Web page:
That Led Zeppelin’s history coincided with my formative years may have had a wee bit to do with my adoration. That band was the soundtrack to my young life.

Despite my enthusiasm for Led Zeppelin, it was never about the band members themselves. I didn’t pay attention to their antics or what they looked like.  When the band broke up in 1980 after the death of John Bonham, I followed Robert Plant’s career.

Led Zeppelin in 1969 at the beginning of the band's career.

Led Zeppelin in 1969 at the beginning of the band

At first, I was hoping Plant would continue the heavier sound of the band, but he was more whimsical, more lyrical, perhaps because he’s a singer.  Anyway, I was hooked.  I recognized in Plant’s work, despite the differences, the fusion of so many of the elements and musical styles that had made Led Zeppelin the biggest band in the world in the 1970s.  They played not just rock, but Celtic, Arabic, classical, reggae, blues, folk and country and a dozen other genres.

I’ve seen Robert Plant four times, including once with Jimmy Page and this latest concert with Alison Krauss.  Some critics were perplexed when Plant joined with Krauss, but I said: Hey, you don’t know Robert the way I do!  It’s totally Plant’s style to combine his own multifaceted work with Krauss’ country and bluegrass music.  At his concert with Krauss, he mused that he wasn’t sure what their musical fusion was called, but he said it was definitely “smokin’,” and he was right about that.  Plant is an amusing guy, too, and his witty comments are known as “plantations.”

Robert Plant.

Robert Plant.

Led Zeppelin reunited for a concert last year in England with John Bonham’s son Jason as the drummer and is planning a tour in 2009.  Robert Plant has made a statement that he won’t be the singer, however.  That’s crushing news.  If he changes his mind, I’M GONNA CRAWL for a WHOLE LOTTA LOVE even if I have to make a MISTY MOUNTAIN HOP on a STAIRWAY TO HEAVEN and even if it means GOING TO CALIFORNIA, because I’m just a LIVING LOVING MAID who would find it a HEARTBREAKER if I had a COMMUNICATION BREAKDOWN and was a FOOL IN THE RAIN if I missed the show.  Remember fans, YOUR TIME IS GONNA COME because HOW MANY MORE TIMES can we be DAZED AND CONFUSED and find it TEN YEARS GONE, and we still haven’t seen the concert.  THANK YOU for letting me RAMBLE ON.

You can read the history of Led Zeppelin by clicking here and on Led Zeppelin’s official website.  Also for news of what Plant is up to, go to Robert Plant’s official website.  Maybe he’ll change his mind about not touring.


Filed under Entertainment, Humor, Life, Music, Personal, Random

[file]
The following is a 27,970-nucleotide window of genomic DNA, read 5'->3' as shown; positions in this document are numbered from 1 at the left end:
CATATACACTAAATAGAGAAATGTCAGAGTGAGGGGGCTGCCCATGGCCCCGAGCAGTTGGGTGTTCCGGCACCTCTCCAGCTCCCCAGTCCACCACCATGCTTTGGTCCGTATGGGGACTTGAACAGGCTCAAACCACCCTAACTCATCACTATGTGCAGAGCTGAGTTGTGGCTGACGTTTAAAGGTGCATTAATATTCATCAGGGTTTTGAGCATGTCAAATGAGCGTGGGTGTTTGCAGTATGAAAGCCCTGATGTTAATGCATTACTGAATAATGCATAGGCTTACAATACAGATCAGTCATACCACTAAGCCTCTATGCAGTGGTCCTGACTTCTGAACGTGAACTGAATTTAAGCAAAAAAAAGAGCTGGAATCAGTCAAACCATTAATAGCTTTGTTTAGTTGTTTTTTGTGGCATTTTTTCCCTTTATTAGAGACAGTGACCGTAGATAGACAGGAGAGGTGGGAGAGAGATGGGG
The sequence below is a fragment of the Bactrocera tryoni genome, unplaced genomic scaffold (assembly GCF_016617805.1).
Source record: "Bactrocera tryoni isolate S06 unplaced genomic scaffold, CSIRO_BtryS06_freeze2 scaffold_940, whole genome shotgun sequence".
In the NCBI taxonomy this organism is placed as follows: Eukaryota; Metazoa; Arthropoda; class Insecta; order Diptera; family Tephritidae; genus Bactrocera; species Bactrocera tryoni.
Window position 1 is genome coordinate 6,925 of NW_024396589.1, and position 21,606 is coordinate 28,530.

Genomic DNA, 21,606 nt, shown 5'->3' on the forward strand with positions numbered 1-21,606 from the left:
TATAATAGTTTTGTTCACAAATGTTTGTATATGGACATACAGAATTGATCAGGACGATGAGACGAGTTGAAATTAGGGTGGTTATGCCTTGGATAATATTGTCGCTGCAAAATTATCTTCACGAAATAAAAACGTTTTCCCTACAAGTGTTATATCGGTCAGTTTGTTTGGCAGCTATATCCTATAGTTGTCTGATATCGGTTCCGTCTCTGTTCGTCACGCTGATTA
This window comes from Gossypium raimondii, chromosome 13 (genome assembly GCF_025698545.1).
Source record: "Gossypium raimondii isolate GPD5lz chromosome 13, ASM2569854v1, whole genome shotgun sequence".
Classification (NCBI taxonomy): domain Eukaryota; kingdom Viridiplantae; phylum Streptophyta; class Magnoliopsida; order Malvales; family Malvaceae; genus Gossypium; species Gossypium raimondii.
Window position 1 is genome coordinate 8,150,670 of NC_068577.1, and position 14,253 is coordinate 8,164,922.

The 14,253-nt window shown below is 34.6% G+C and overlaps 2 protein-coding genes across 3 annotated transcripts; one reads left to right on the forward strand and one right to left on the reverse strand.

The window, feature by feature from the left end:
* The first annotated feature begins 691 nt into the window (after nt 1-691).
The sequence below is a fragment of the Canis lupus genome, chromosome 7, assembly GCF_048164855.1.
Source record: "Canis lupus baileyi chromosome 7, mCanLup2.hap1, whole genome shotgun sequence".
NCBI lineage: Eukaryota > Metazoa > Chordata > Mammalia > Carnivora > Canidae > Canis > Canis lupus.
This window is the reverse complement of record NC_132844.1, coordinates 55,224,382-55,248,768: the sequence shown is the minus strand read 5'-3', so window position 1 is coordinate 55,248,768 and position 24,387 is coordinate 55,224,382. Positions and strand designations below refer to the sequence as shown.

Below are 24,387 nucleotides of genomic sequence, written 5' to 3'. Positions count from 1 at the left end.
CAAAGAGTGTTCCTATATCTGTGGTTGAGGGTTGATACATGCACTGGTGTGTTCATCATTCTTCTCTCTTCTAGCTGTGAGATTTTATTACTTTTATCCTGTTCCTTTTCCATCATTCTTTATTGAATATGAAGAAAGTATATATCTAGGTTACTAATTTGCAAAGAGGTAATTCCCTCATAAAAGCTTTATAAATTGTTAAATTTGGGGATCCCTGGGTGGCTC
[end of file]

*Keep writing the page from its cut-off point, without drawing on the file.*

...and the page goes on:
Generation Tattoo



Sinizen, a reggae band, is featured on the cover of "Rock n Tattoo" magazine in April 2010. The link to the magazine and the band's website is at the bottom of this post.

Sinizen Grass Roots Culture.


Go to FREE DOWNLOAD of Sinizen’s new album (at left) by clicking on Grass Roots Culture.

When I was growing up, the only “person” I knew with a tattoo was Popeye the Sailor Man.  Now, I can’t go anywhere without seeing one or more tattoos on one or more people. 

It won’t be long until at least half of the population has a tattoo. The Pew Research Center reports that 36 percent of people age 18 to 25, and 40 percent of those age 26 to 40 have at least one tattoo.  Like in many trends, rock  and rap musicians led the way with tattoos.

One of the hazards of getting a tattoo is that you might change your mind.  Angelina Jolie has had a few tattoos removed or covered over. Here she's had the geographical coordinates from the locations where her children entered her life.  This tattoo imperfectly covers an old tattoo of Billy Bob's name and a dragon, which now looks like a bruise. There are probably a few more coordinates on her arm by now.

One of the hazards of getting a tattoo is that you might change your mind. Angelina Jolie has had a few tattoos removed or covered over. Here her children's geographical coordinates cover Billy Bob's name and a dragon, which is still partly visible.

Soon the public won’t see tattoos as shocking and cutting edge, but as mundane.  My father, an aviation engineer, said that when engineers start doing something “wild,” then it’s just about to go out of style. So let an engineer with a tattoo be your barometer for the end of the tattoo trend.  Clear skin will then be the rage for rebels.  (Well, maybe not.)  

Tattoo trends themselves go in and out of fashion.  Neck and hand tattoos are more popular, but the “tramp stamp,” the tattoo on a woman’s lower back, is becoming passe, the local newspaper recently reported. 

At my hair salon a while ago, a manicurist asked me about my daughter’s first solo trip to visit friends in California.  I told her: “She had a great time.  Best of all, no piercings and no tattoos.” 

Ryan is a member of the band Sinizen. He's also an artist. The link to his website on redbubble is in my blogroll at the right under Shameless Promotion.

I hadn’t gotten the word that this woman was now the proud new bearer of a “tramp stamp.” I just assumed she’d agree that “no tattoos” was a good thing.  I also didn’t know that my daughter had, in fact, gotten not just one but two tattoos in California.  Two tiny stars on one foot, one matching a star on her best friend’s ankle. Not only am I not on the cutting edge, I’m also out of the loop.